As a consular officer overseas, I met dozens of Brittney Griners — American citizens, from all walks of life, who find themselves on the wrong end of a foreign legal system far from home.
Despite what Phoenix Mercury coach Vanessa Nygaard might claim, Griner’s continued detention in Russia has nothing to do with a lack of U.S. government interest in bringing her home. It makes no difference that she’s a woman, black, or gay, or even that she’s one of the few WNBA players who can dunk. It also doesn’t matter for whom she voted.
The fact of the matter is: There are limits to what American diplomacy can do for U.S. citizens who travel to foreign countries and run afoul of their laws.
When arrested abroad, an American’s first call is often to consular officers. Their expectations tend to be out of line with what our diplomats are allowed or supposed to do to help them.
The rules governing diplomatic intervention are spelled out in the Foreign Affairs Manual, aka “the FAM,” which is the operational bible for U.S. consular officers at more than 300 foreign posts from Albania to Zambia. According to the FAM, consular officers should visit the arrested American citizen “as soon as possible” after learning of the arrest.
That visit is to deliver the hard truth: You’re not in Kansas anymore. “Give the arrestee a realistic and positive understanding of your interest in and responsibility for a U.S. citizen or national in this situation,” officers are told, and “make clear to the prisoner that the judicial system and personal rights he or she enjoyed in the United States do not apply abroad.”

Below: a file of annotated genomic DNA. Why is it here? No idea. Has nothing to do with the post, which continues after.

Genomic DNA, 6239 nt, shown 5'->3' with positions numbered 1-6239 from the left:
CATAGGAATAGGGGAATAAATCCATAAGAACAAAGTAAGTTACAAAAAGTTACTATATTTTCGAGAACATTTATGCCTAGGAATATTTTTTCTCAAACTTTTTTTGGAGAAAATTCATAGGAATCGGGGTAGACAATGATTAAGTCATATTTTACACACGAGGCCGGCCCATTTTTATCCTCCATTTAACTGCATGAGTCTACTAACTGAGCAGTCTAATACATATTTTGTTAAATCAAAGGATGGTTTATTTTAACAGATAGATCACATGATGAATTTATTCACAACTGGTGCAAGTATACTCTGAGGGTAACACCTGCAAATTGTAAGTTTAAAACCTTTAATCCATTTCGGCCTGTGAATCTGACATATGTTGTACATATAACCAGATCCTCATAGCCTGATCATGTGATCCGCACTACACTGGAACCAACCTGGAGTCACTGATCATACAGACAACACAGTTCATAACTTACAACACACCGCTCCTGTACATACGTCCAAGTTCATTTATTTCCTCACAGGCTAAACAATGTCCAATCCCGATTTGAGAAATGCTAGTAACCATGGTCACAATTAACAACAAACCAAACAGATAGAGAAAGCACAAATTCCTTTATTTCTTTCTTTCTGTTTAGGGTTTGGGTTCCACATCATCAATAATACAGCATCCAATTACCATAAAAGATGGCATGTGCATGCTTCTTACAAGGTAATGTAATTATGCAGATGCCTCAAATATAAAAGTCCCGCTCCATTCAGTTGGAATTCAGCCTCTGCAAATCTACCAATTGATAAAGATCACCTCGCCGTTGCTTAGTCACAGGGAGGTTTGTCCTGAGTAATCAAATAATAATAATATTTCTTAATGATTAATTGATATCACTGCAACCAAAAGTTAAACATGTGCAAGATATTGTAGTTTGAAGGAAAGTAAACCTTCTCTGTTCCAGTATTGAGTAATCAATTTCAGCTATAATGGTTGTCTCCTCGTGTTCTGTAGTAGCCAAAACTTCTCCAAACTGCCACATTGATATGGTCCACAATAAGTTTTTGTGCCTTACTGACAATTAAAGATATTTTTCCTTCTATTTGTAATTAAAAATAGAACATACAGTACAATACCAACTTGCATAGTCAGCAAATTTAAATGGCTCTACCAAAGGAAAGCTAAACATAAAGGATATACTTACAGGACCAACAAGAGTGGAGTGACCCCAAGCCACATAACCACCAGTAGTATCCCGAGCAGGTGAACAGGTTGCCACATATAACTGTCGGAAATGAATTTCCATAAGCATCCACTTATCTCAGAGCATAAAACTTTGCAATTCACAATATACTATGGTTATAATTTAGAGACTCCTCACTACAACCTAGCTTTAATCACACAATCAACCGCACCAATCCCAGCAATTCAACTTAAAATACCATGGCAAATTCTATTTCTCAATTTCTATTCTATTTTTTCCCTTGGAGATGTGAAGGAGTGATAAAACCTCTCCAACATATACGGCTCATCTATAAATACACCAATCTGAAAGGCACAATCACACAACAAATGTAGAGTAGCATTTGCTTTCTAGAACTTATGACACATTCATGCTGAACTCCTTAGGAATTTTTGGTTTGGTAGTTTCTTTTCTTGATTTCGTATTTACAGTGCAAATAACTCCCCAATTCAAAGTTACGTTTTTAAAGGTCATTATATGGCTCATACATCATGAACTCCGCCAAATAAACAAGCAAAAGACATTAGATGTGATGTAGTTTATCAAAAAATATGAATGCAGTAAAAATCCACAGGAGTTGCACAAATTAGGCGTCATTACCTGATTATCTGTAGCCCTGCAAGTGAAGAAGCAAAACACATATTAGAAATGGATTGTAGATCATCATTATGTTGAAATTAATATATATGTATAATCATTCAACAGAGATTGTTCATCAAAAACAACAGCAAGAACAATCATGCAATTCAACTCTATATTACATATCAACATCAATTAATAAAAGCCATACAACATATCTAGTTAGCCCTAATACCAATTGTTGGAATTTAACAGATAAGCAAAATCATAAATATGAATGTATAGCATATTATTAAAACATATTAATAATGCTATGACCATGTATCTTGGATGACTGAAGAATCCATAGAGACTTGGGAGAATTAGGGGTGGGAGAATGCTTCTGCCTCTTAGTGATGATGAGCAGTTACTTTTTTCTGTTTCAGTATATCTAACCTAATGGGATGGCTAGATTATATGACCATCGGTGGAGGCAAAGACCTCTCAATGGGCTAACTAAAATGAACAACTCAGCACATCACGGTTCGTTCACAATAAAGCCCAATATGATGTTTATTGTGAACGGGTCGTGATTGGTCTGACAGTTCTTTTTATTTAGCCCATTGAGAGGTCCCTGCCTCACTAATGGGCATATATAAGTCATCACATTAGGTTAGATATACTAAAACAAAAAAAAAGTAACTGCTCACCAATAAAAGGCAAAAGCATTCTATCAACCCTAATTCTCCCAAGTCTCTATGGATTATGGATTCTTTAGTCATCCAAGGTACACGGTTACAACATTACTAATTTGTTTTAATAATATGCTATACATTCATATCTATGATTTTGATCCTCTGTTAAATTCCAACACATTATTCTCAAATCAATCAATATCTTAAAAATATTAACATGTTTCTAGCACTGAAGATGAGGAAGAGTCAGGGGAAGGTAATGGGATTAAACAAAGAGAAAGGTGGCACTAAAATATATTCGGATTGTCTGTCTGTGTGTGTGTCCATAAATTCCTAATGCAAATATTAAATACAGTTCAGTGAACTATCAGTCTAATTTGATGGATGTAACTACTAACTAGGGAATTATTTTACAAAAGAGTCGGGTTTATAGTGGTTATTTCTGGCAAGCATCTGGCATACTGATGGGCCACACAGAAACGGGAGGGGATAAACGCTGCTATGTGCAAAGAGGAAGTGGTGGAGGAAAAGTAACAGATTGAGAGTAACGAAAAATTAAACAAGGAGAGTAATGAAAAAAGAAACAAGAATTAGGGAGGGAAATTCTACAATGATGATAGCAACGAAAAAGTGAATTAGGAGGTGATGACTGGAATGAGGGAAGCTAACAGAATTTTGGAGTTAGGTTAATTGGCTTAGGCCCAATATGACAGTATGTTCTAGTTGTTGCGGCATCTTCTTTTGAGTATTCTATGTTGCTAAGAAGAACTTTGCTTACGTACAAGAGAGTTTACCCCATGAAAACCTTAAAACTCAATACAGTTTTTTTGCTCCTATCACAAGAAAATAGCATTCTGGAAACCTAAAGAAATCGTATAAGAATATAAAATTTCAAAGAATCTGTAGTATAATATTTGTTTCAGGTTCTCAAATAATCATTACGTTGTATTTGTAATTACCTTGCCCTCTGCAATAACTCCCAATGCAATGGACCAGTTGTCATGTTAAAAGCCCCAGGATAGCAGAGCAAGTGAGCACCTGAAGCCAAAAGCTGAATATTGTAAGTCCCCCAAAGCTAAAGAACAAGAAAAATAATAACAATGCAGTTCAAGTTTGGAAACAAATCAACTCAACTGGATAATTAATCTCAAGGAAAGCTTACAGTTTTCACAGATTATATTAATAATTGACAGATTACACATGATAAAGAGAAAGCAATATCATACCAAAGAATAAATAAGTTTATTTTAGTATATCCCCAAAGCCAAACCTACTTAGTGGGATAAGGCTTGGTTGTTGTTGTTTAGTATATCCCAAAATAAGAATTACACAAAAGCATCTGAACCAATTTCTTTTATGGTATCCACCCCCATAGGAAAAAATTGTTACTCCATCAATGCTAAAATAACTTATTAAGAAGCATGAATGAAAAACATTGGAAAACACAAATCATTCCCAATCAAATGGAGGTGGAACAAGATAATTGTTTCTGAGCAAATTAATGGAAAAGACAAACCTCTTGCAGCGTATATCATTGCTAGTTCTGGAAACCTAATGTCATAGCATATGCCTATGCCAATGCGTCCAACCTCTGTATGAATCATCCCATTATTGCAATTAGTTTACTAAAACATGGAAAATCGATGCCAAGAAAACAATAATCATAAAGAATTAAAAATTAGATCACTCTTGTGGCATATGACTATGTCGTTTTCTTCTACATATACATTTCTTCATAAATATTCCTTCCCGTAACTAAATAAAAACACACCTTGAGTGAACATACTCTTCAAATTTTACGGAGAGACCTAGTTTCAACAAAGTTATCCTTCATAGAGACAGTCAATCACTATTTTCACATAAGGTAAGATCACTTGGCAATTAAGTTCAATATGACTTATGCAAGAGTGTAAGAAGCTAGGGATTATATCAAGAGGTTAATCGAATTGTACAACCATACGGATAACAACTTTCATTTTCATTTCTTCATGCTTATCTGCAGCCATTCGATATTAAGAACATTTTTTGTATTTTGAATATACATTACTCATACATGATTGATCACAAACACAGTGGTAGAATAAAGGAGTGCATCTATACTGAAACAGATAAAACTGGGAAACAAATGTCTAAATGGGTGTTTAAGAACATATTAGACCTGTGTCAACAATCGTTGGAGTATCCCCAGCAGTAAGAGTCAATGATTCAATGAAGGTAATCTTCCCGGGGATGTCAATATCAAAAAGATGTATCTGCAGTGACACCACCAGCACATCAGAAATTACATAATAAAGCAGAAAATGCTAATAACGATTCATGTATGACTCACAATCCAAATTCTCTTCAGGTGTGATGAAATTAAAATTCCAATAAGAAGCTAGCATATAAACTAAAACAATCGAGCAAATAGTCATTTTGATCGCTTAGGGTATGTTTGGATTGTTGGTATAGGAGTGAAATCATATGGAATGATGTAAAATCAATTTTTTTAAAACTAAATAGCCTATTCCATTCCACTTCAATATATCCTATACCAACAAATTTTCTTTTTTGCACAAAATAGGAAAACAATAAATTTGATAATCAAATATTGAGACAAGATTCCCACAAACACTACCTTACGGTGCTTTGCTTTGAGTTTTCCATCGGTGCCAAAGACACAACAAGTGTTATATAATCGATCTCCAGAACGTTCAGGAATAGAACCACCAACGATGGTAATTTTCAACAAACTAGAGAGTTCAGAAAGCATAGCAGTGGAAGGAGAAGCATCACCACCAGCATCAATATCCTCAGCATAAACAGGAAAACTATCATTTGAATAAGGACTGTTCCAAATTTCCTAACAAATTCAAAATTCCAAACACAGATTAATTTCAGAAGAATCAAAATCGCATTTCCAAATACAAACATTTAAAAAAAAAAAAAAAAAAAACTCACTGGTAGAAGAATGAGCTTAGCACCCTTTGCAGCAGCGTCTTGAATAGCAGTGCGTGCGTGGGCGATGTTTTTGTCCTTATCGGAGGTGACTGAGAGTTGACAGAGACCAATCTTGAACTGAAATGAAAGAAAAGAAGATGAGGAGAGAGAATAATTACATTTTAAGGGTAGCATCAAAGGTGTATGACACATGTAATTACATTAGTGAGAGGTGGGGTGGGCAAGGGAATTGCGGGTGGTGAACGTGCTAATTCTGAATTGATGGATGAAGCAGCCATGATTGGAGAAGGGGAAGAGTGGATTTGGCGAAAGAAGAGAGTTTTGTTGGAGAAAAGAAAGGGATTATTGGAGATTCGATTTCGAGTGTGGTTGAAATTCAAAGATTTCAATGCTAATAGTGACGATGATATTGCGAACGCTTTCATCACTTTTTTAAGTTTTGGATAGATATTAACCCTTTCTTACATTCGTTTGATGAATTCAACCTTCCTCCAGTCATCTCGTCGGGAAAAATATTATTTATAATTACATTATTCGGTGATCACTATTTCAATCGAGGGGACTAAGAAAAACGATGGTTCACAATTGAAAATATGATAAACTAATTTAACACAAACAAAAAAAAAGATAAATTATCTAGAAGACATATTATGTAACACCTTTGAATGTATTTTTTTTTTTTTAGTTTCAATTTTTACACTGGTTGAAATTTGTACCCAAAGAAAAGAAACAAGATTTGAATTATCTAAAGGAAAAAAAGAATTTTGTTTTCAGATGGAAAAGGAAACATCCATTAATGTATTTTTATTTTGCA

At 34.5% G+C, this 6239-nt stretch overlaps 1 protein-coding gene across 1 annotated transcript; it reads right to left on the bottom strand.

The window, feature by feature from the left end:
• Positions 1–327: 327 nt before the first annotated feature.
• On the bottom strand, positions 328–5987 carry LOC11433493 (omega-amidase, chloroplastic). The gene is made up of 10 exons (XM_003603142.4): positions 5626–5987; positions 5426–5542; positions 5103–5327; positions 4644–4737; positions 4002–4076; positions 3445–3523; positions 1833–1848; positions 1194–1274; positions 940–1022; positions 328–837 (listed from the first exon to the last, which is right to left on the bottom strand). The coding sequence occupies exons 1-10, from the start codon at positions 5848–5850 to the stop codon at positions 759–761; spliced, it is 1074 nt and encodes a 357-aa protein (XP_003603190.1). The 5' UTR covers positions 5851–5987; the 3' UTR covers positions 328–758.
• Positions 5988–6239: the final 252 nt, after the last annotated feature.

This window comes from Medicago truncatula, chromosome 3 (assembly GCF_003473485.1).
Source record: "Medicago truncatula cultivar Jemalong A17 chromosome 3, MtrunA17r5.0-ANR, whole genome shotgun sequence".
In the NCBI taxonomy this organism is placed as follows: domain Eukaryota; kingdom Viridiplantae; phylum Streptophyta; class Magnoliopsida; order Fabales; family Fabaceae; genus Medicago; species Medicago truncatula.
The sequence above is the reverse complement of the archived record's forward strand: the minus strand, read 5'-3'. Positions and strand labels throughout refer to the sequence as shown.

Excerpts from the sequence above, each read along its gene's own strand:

The FAM advises that “it is only fair to curb the prisoner’s expectations that consular assistance will result in extraordinary intervention or miraculous remedies.”
So what can embassy officers do?
They will visit you shortly after being informed of your arrest and then every few months during your trial. They will try to prevent you from being abused in custody. They will help you find a lawyer (at your expense). And they will monitor the progress of your case, so the host government knows Uncle Sam is watching. In many countries, this is an incentive for them to carry out a fair process. In Russia, North Korea, or Yemen? Not so much.
Over the span of nearly 25 years, I visited or helped a variety of Americans in jail for crimes ranging from drugs to theft to assault. Here are some points I’d advise travelers to keep in mind.
First, remember it’s their country, their rules. In Thailand, Americans can “expect long jail sentences under harsh conditions, heavy fines, or even execution for possessing, using, or trafficking in illegal drugs.“ Visitors there should respect religious mores and never insult the king. When in doubt, err on the side of caution: One American was even arrested for posting a bad review of a Thai hotel.
In Dubai last year, a group of foreign models got six months in jail for posing nude for photos on a hotel balcony. In Singapore in the 1990s, American high-schooler Michael Fay was sentenced to six strokes of a cane for vandalizing cars.
Second, if you are at risk of extradition or worse by a foreign country, think before going somewhere they might be able to get you. After all, some rulers have long arms. We’ve seen Russian exiles poisoned in Britain. Rwandans opposed to the government or connected with the genocide have died in mysterious circumstances in various countries, and Saudi journalist Jamal Khashoggi was murdered inside a Saudi consulate in Turkey in 2018.